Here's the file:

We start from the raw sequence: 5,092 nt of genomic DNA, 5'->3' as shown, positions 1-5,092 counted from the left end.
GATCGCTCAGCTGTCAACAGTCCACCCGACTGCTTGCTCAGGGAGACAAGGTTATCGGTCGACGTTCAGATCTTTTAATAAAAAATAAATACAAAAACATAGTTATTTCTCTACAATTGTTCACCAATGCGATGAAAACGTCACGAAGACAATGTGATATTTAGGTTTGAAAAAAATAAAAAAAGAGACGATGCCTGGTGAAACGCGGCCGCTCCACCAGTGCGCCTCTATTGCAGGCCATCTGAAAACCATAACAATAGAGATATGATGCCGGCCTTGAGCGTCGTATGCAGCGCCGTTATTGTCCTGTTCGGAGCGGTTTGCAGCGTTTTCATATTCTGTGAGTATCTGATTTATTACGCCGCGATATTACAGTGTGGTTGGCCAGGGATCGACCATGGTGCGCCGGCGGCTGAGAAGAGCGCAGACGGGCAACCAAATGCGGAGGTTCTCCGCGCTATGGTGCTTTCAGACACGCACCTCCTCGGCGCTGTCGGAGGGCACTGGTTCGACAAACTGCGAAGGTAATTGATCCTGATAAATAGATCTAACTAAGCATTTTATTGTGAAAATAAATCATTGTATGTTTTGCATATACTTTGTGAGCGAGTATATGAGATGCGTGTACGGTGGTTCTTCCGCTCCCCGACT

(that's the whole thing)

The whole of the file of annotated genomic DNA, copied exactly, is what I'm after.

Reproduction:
We start from the raw sequence: 5,092 nt of genomic DNA, 5'->3' as shown, positions 1-5,092 counted from the left end.
GATCGCTCAGCTGTCAACAGTCCACCCGACTGCTTGCTCAGGGAGACAAGGTTATCGGTCGACGTTCAGATCTTTTAATAAAAAATAAATACAAAAACATAGTTATTTCTCTACAATTGTTCACCAATGCGATGAAAACGTCACGAAGACAATGTGATATTTAGGTTTGAAAAAAATAAAAAAAGAGACGATGCCTGGTGAAACGCGGCCGCTCCACCAGTGCGCCTCTATTGCAGGCCATCTGAAAACCATAACAATAGAGATATGATGCCGGCCTTGAGCGTCGTATGCAGCGCCGTTATTGTCCTGTTCGGAGCGGTTTGCAGCGTTTTCATATTCTGTGAGTATCTGATTTATTACGCCGCGATATTACAGTGTGGTTGGCCAGGGATCGACCATGGTGCGCCGGCGGCTGAGAAGAGCGCAGACGGGCAACCAAATGCGGAGGTTCTCCGCGCTATGGTGCTTTCAGACACGCACCTCCTCGGCGCTGTCGGAGGGCACTGGTTCGACAAACTGCGAAGGTAATTGATCCTGATAAATAGATCTAACTAAGCATTTTATTGTGAAAATAAATCATTGTATGTTTTGCATATACTTTGTGAGCGAGTATATGAGATGCGTGTACGGTGGTTCTTCCGCTCCCCGACT